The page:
Tips on How to Help Your Student through the Student Conduct Process

  • Speak with your student about what has happened. Listen critically to what they say about what happened.
  • Discuss honestly with your student responsible decision making and how it affects their future. Be open to discussing difficult topics, such as substance abuse, intimate relationships, and other potentially risky behavior.
  • Discuss with your student your expectations for his/her behavior while s/he is attending the University of Bridgeport.
  • Encourage your student to personal responsibility for their choices and actions. Help them learn to not blame others for consequences resulting from their own personal choices.
  • Make sure your student knows the student conduct process. Encourage them to review Chapter 5 (Student Conduct) of the Key to UB: Student Handbook.
  • Be firm in your approach when speaking with your student, but always keep the lines of communication open to allow for honest conversations.

Parental Notification Policy

The Family Educational Rights and Privacy Act (FERPA) affords students certain rights with respect to their education records; therefore, when a student is involved in the student conduct process, the University Student Conduct Administrator can only speak directly to student regarding the matter unless a FERPA waiver form is completed by the student authorizing us to speak with his/her Parent/Guardian.

For details regarding Parental/Legal Guardian Notification process, please visit the Understanding FERPA page.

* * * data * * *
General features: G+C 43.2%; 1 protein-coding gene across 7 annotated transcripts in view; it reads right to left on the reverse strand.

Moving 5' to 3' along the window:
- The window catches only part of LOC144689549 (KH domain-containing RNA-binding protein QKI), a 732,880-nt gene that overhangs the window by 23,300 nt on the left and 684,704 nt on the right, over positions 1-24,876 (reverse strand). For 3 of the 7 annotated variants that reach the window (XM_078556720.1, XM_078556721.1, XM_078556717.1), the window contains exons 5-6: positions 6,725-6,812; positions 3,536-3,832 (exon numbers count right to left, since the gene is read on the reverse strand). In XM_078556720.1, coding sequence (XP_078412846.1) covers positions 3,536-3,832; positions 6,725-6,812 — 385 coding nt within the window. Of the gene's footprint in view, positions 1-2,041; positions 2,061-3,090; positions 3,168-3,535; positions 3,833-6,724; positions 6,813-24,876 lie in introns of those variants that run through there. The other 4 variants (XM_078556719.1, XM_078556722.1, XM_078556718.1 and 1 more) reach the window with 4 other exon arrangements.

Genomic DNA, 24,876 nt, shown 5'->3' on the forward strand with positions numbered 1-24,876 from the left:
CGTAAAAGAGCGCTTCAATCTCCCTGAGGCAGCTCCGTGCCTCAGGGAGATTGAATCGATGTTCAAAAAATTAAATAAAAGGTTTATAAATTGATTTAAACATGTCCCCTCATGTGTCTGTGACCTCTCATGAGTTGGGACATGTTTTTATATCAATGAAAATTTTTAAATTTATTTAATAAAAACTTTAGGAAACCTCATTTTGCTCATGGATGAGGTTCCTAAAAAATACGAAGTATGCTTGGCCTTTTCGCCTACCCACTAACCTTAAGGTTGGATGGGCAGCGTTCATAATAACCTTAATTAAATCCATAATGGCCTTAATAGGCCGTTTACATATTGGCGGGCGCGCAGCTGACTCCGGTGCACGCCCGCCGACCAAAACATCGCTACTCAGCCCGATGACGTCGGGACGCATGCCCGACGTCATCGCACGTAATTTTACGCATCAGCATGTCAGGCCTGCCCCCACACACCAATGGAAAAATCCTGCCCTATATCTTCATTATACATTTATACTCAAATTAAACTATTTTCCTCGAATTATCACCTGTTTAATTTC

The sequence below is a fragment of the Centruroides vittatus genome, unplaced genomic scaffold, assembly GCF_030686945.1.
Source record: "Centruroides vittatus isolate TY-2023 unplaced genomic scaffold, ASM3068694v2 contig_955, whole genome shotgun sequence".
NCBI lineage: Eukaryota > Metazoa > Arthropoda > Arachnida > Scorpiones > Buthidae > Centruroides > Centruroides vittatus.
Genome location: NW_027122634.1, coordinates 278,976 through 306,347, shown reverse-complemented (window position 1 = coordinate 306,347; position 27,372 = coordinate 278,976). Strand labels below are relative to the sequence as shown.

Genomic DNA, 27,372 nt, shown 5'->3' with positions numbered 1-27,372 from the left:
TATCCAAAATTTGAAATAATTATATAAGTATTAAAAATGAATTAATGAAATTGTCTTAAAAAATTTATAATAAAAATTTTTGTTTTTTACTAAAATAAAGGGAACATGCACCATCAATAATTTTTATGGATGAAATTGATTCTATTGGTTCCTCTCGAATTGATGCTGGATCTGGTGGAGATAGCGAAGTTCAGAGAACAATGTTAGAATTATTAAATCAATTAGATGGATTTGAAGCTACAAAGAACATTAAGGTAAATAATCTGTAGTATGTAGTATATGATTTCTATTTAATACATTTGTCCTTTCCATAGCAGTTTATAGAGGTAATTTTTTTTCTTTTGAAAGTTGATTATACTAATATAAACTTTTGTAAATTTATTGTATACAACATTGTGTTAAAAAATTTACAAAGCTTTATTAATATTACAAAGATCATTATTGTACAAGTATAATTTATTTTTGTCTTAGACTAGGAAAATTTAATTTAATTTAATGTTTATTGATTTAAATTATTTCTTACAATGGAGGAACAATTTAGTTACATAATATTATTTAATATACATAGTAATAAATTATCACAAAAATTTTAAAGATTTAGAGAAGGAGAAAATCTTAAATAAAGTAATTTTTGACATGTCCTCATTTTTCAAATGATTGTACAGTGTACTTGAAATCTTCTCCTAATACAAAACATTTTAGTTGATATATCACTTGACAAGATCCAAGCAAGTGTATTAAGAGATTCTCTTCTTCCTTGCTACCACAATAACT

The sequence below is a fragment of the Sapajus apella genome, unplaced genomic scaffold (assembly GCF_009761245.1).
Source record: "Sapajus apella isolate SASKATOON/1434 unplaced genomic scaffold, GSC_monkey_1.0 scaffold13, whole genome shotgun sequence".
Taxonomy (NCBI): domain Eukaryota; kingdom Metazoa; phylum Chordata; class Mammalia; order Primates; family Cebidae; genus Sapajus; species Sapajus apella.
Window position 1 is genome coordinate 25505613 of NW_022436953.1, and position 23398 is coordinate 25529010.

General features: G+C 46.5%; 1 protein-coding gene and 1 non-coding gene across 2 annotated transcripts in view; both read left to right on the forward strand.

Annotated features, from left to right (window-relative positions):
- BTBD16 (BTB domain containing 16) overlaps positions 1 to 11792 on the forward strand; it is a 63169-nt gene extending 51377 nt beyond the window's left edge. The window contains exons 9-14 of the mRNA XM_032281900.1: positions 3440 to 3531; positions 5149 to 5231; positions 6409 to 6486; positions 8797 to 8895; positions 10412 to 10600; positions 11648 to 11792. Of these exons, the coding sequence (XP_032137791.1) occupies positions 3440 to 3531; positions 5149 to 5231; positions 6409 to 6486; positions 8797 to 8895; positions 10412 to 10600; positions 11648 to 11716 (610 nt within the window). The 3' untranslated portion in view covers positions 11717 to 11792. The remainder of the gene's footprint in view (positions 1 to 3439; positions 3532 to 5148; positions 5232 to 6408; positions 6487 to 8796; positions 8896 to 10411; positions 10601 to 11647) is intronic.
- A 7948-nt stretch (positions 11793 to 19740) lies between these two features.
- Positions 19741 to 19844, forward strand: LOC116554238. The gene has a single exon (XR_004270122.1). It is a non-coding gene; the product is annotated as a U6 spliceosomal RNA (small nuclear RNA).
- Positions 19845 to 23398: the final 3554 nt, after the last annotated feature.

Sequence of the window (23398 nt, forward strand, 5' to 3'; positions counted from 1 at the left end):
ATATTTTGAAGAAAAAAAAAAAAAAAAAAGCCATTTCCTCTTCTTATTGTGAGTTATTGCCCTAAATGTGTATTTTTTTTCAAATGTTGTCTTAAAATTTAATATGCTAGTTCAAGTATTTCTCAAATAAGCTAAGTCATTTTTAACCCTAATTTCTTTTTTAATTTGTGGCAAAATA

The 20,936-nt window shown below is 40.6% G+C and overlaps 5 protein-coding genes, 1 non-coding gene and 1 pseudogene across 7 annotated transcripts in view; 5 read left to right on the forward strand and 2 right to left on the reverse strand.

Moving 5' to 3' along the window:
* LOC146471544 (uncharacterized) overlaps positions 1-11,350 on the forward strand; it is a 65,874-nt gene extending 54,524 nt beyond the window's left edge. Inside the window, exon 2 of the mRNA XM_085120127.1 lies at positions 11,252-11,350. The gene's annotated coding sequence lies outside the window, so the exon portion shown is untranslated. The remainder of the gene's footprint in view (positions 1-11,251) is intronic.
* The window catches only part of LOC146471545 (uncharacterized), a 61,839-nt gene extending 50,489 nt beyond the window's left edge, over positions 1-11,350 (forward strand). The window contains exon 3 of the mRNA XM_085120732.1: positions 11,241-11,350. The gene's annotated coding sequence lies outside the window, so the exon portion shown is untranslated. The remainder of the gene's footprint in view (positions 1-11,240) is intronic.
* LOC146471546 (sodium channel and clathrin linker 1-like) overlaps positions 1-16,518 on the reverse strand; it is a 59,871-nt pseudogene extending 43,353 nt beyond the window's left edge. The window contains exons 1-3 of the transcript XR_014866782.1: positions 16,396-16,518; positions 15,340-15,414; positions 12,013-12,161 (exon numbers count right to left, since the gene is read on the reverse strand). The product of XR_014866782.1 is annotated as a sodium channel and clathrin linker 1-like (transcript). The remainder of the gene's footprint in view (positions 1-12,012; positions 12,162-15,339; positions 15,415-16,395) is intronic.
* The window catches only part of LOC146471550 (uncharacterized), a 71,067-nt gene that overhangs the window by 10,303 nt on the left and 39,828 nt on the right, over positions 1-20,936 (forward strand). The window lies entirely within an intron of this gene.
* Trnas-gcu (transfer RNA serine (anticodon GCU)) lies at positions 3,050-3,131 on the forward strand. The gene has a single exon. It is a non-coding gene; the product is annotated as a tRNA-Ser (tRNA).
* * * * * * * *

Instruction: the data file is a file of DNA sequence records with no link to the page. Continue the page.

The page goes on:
Frequently Asked Questions

I know my student did not do this because I didn’t raise him/her that way. Why is s/he being charged?

Speaking in terms of student development, college is often a period of experimentation in a living environment possibly very different than what they may be used to at home. This is a normal part of the developmental process they will undergo while at the university; however, students must also understand that choices they make may not always be correct and every choice could have consequences.

My student was charged criminally by the Police. Why is s/he also going through the student conduct process?

Students whose behavior violates civil and/or criminal law are considered in violation of University policy and will be subject to University disciplinary action and, in some cases, arrest. Living on campus does not relieve students of responsibility to greater community. Any act that disrupts or impairs the purposes of the University and its community is subject to penalty under the Student Conduct Code, whether this act takes place on or off campus. This is the general principle for determining whether a violation has occurred even if the action does not violate criminal law. Behaviors that violate the Student Conduct Code may also violate criminal or civil law and as such may be subject to proceedings under the legal system as well. Students at the University of Bridgeport are subject to the provisions of the Student Conduct Code. University disciplinary proceedings may impose sanctions regardless of the outcome of criminal proceedings arising from the same incident. As the University is charged with maintaining a safe environment, especially, although not only, for students, staff for other cultures who may not be familiar with their rights in our community, the University may take such action as it deems necessary to protect the community and its members under all circumstances regardless of whether a student is believed to have committed a violation beyond a reasonable doubt.